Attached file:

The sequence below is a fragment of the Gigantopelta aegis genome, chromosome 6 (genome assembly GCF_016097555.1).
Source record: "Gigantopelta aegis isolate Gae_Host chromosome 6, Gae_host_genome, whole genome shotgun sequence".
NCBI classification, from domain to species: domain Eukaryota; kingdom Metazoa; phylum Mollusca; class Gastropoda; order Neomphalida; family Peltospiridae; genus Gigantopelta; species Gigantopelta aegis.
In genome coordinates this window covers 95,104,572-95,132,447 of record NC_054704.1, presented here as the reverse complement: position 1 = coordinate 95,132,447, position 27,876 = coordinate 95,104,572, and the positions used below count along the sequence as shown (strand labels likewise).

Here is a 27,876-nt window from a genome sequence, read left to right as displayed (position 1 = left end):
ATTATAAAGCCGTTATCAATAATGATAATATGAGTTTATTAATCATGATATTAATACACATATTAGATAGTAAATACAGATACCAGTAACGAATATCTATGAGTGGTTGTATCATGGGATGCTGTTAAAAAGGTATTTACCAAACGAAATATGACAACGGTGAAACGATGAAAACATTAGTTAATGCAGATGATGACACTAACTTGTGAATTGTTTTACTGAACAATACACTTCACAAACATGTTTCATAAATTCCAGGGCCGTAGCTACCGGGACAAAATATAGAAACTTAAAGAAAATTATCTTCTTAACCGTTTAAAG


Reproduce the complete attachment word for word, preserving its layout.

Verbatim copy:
The sequence below is a fragment of the Gigantopelta aegis genome, chromosome 6 (genome assembly GCF_016097555.1).
Source record: "Gigantopelta aegis isolate Gae_Host chromosome 6, Gae_host_genome, whole genome shotgun sequence".
NCBI classification, from domain to species: domain Eukaryota; kingdom Metazoa; phylum Mollusca; class Gastropoda; order Neomphalida; family Peltospiridae; genus Gigantopelta; species Gigantopelta aegis.
In genome coordinates this window covers 95,104,572-95,132,447 of record NC_054704.1, presented here as the reverse complement: position 1 = coordinate 95,132,447, position 27,876 = coordinate 95,104,572, and the positions used below count along the sequence as shown (strand labels likewise).

Here is a 27,876-nt window from a genome sequence, read left to right as displayed (position 1 = left end):
ATTATAAAGCCGTTATCAATAATGATAATATGAGTTTATTAATCATGATATTAATACACATATTAGATAGTAAATACAGATACCAGTAACGAATATCTATGAGTGGTTGTATCATGGGATGCTGTTAAAAAGGTATTTACCAAACGAAATATGACAACGGTGAAACGATGAAAACATTAGTTAATGCAGATGATGACACTAACTTGTGAATTGTTTTACTGAACAATACACTTCACAAACATGTTTCATAAATTCCAGGGCCGTAGCTACCGGGACAAAATATAGAAACTTAAAGAAAATTATCTTCTTAACCGTTTAAAG